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But with reference to cantharides, there has been considerable controversy on the subject, seeing that, taken internally, they are a poison, attended with excruciating pains in the bladder. Cossinus, a Roman of the Equestrian order, well known for his intimate friendship with the Emperor Nero, being attacked with lichen,1 that prince sent to Egypt for a physician to cure him; who recommending a potion prepared from cantharides, the patient was killed in consequence. There is no doubt, however, that applied externally they are useful, in combination with juice of Taminian2 grapes, and the suet of a sheep or she-goat. As to the part of the body in which the poison of the insect is situate, authors are by no means agreed. Some fancy that it exists in the feet and head, while others, again, deny it; indeed the only point that has been well ascertained is, that the wings3 are the only antidote to their venom, wherever it may be situate.

Cantharides are produced from a small grub, found more particularly in the spongy excrescences which grow on the stem of the dog-rose,4 and still more abundantly upon the ash. Other kinds, again, are found upon the white rose, but they are by no means so efficacious. The most active of all in their properties, are those which are spotted with yellow streaks running transversely across the wings, and are plump and well-filled. Those which are small, broad, and hairy, are not so powerful in their operation, and the least useful of all are those which are thin and shrivelled, and present one uniform colour. They are put in a small earthen pot, not coated with pitch, and stopped at the mouth with a linen cloth, a layer of full-blown roses being placed upon them; they are then suspended over vinegar boiled with salt, until the steam has penetrated the cloth and stifled them, after which they are put by for use. They have a caustic effect upon the skin, and cover the ulcerations with a crust; a property which belongs also to the pine-caterpillar5 found upon the pitch-tree, and to the buprestis,6 both of which are prepared in a similar manner.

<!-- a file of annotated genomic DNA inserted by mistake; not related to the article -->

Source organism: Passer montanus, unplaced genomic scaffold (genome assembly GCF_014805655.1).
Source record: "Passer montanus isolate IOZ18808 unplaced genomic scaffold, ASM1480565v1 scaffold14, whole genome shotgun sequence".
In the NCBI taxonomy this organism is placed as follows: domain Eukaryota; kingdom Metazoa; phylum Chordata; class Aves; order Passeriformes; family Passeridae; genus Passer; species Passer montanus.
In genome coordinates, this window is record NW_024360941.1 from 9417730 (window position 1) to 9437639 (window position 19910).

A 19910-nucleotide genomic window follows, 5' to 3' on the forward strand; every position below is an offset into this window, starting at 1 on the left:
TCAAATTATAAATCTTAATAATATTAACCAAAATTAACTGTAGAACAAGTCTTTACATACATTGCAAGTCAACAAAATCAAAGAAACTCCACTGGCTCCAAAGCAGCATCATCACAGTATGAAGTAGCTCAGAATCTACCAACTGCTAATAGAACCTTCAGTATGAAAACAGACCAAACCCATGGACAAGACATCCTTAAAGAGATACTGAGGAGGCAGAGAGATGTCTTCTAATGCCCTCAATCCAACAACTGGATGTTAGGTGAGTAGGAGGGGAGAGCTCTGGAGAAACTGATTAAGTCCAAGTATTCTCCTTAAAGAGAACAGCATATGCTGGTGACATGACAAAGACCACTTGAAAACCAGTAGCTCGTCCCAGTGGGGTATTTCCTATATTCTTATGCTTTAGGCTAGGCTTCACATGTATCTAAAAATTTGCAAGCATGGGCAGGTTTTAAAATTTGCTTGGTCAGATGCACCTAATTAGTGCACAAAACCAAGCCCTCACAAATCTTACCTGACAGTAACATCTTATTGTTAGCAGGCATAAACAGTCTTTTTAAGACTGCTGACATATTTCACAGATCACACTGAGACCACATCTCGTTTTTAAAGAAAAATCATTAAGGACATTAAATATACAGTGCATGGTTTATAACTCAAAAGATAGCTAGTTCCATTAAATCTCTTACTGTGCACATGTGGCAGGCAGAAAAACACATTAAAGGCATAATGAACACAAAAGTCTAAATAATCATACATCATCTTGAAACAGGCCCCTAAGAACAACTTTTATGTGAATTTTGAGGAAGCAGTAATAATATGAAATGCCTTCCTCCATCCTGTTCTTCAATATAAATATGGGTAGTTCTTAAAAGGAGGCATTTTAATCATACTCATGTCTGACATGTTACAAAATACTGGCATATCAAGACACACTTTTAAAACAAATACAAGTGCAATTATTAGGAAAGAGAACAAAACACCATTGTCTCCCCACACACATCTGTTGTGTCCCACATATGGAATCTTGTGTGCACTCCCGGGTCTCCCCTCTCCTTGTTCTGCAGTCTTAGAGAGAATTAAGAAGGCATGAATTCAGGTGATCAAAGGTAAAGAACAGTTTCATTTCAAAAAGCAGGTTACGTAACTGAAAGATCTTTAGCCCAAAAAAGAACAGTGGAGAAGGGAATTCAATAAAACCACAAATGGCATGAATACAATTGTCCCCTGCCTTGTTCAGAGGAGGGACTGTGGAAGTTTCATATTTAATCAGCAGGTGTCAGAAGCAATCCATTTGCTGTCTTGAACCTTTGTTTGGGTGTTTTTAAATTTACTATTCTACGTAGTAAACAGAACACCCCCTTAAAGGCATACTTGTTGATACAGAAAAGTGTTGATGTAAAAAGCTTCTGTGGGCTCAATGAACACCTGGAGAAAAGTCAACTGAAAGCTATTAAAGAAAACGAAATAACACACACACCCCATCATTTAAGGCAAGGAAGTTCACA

All these insects are extremely efficacious for the cure of leprosy and lichens. It is said, too, that they act as an emmenagogue and diuretic, for which last reason Hippocrates used to prescribe them for dropsy. Cato of Utica was reproached with selling poison, because, when disposing of a royal property by auction,7 he sold a quantity of cantharides, at the price of sixty thousand sesterces. (5.) We may here remark, too, that it was on the same occasion that some ostrich fat was sold, at the price of thirty thousand sesterces, a substance which is preferable to goose-grease in every respect.

1 See B. xxvi. c. 2.

2 See B. xxiii. c. 14.

3 It has been ascertained by experiment that the vesicatory principle resides in the wings more particularly. Ajasson remarks, that it is possible that the ancients may not have known the genuine Cantharides, the Canth. vesicatoria of modern medicine.

4 See B. xxiv. c. 74.

5 "Pityocampæ." See B. xxiii. cc. 30, 40, and B. xxviii. c. 33.

6 See B. xxviii. cc. 21, 33, 42, and B. xxx. c. 10.

7 At the sale, under his supervision, of the property of Ptolemy, king of Cyprus.

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